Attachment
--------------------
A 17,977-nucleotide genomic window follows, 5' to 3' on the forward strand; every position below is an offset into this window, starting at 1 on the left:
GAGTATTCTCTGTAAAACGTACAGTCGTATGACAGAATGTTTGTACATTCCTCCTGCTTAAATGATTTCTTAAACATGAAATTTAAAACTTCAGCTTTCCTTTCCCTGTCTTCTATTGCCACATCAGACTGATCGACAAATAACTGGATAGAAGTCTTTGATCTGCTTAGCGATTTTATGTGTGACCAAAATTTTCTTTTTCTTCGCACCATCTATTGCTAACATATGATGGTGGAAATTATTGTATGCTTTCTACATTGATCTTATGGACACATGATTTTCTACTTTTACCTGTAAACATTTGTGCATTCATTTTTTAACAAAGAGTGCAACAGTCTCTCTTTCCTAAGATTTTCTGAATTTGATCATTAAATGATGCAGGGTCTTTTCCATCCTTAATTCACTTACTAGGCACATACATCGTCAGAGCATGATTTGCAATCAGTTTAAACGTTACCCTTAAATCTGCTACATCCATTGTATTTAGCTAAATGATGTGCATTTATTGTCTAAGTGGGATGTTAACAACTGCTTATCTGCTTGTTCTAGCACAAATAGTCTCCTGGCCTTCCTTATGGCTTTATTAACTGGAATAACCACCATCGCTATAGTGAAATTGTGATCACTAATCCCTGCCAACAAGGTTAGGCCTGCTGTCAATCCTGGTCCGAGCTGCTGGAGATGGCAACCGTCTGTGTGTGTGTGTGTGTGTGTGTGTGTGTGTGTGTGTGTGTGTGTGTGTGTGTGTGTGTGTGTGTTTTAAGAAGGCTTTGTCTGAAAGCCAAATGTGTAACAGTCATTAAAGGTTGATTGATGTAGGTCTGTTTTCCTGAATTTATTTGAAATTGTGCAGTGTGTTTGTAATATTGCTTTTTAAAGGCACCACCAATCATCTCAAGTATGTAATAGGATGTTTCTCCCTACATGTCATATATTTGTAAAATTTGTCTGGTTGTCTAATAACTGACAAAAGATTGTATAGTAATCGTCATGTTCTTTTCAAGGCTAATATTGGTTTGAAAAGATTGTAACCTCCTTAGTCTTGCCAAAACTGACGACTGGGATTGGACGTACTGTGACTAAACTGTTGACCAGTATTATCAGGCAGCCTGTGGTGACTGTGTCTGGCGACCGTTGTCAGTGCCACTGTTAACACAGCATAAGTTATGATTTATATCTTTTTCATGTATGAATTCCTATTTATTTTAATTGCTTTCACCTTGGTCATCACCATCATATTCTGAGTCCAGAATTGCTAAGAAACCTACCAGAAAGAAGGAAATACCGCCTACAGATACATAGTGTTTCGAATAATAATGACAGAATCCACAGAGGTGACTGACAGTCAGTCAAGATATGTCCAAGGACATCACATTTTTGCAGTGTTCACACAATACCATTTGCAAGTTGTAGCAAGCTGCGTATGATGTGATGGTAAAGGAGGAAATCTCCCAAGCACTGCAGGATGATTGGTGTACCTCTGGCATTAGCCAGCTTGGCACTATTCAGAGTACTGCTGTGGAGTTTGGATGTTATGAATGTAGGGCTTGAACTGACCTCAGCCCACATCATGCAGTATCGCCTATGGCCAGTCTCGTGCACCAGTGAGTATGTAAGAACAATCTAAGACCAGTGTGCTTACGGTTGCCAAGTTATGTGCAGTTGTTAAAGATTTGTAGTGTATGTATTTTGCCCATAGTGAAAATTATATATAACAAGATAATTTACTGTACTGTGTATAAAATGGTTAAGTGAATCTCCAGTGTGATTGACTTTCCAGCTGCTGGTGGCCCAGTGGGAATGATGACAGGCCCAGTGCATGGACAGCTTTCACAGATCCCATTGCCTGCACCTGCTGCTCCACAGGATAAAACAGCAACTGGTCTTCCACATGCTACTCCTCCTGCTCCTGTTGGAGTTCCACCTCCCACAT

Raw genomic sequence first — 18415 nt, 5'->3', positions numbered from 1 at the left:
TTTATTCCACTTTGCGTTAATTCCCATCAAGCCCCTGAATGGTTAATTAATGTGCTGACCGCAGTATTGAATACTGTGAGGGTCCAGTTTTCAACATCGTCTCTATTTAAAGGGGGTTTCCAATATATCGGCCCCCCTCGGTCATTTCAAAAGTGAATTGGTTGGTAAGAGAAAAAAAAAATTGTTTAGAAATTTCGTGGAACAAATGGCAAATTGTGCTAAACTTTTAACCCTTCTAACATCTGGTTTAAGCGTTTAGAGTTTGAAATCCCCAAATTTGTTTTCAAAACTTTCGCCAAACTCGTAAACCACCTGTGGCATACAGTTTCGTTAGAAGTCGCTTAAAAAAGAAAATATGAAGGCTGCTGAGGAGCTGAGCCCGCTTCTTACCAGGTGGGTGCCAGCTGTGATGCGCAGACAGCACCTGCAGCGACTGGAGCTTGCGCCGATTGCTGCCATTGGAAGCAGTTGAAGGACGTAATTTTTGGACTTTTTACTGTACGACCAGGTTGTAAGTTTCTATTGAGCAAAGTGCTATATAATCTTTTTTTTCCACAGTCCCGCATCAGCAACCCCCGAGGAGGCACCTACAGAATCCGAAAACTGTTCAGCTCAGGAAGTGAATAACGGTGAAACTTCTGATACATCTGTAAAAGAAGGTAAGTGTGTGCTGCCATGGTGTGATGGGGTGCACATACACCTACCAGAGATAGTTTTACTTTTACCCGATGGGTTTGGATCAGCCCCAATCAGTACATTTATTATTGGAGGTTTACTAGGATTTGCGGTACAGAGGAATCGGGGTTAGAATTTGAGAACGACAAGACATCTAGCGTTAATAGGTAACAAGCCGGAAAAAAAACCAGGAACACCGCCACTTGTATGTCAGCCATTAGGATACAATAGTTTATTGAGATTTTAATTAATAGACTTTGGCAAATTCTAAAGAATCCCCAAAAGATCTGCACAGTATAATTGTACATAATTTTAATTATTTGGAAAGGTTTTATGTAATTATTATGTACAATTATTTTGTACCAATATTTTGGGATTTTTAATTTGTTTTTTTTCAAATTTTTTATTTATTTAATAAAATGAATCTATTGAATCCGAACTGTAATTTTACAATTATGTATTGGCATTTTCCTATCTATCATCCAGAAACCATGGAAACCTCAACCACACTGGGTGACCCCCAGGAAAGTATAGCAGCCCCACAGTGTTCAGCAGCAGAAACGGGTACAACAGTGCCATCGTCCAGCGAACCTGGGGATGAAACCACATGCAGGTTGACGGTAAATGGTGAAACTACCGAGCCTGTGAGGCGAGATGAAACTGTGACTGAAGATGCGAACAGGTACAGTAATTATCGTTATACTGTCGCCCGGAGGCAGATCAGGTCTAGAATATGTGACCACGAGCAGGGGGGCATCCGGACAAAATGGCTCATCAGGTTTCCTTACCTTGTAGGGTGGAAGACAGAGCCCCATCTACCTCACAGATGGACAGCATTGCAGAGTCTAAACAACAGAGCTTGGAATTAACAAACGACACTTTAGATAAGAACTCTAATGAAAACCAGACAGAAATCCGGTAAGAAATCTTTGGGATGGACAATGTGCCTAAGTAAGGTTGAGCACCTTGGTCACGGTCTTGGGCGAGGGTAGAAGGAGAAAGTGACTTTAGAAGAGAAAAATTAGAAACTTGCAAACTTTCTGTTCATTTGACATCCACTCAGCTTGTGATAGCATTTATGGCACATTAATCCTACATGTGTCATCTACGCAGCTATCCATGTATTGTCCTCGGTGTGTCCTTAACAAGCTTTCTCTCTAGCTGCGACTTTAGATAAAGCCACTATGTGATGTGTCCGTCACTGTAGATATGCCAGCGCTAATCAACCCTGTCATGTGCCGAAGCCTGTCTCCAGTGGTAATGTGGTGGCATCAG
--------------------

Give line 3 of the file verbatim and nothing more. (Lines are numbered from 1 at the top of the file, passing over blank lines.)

Raw genomic sequence first — 18415 nt, 5'->3', positions numbered from 1 at the left: